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Clean Transport electric snowboarding

Published on April 21st, 2014 | by Guest Contributor

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Monday Fun: Electric Motors Used In Extreme Snowboarding (VIDEO)

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April 21st, 2014 by
 

Originally published on Gas2.
By Zachary Coffey

What do you get when you combine four electric motors, a 30,000 rpm fan and a bar? Why, a jet-powered human of course. The name Dreamscience Propulsion may not mean anything to us but this company, coming out of the UK, is developing a nifty device that goes by the simple name “thruster.”

The thruster’s four 8Kw electric motors are attached in pairs to either end of a roughly 4-foot bar that the user holds in front of them. The current version provides 25Kg of thrust for up to 5 minutes, but a more advanced version in the engineering process will provide 40Kg of thrust for up to 15 minutes of full power use. Traditional turbojet cores produce an unbearable amount of heat, but by using electric motor core, heat can be kept to a manageable level.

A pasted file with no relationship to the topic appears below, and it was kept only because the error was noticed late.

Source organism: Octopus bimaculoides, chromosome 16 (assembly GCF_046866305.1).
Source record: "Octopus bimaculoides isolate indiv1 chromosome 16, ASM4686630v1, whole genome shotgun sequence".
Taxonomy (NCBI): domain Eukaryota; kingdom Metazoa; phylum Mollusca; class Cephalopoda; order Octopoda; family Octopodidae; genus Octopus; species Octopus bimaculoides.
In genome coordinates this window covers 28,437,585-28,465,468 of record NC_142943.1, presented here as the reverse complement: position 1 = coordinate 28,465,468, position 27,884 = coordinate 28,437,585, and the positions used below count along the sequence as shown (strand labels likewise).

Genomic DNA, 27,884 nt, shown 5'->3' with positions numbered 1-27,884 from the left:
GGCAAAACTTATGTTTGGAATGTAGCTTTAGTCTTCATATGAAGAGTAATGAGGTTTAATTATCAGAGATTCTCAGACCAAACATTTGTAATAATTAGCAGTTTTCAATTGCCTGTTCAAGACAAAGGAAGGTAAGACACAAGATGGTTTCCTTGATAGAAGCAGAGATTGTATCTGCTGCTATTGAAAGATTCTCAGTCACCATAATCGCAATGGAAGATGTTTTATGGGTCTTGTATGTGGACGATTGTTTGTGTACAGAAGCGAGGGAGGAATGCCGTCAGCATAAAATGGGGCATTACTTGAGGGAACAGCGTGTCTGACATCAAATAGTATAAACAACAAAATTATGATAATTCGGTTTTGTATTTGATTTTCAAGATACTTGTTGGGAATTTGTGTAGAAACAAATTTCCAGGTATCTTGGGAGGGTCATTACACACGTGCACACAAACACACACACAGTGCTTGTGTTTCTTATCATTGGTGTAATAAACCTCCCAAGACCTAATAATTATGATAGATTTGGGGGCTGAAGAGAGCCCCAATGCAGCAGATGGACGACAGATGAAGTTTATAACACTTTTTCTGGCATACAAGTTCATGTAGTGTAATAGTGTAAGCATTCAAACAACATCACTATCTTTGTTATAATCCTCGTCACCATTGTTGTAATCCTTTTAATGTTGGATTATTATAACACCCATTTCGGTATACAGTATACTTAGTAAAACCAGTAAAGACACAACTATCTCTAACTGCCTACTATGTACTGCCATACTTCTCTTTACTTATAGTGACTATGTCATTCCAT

The thruster can be used to make extreme sports even more extreme and Dreamscience Propulsion asked world-class snowboarder Jamie Barrow to test this new propulsion system out.  During tests, Barrow was able to reach 80.627 km/hour using the aluminum and carbon fiber device.

Humans have been strapping jet propulsion systems on to ridiculous things for years. From shopping carts to ATVs, there are a wide variety of applications for these systems, and with development they could provide low-power, compact transportation. The thruster won’t be seen at this year’s X-Games but if development continues, it may bring some new competitions to the table.

Sources | Photos: Dreamscience Propulsion | CarScoops

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  • S.Nkm

    “kW”, “kg”. Get your units right. It’s not that much effort.

    • Wayne Williamson

      I think they do, and the kg is referring to the amount of thrust produced. I’m just guessing that the 25kg of thrust is the same as 25 newtons…Where a newton is the amount of energy required to move 1 kilogram 1 meter in 1 second. By the way, this is also the definition of a joule or 1 watt second.

      • S.Nkm

        No they don’t. kg is kilogram, Kg is what, Kelvingram? Units are case sensitive. kW is kilowatt, Kw means nothing.

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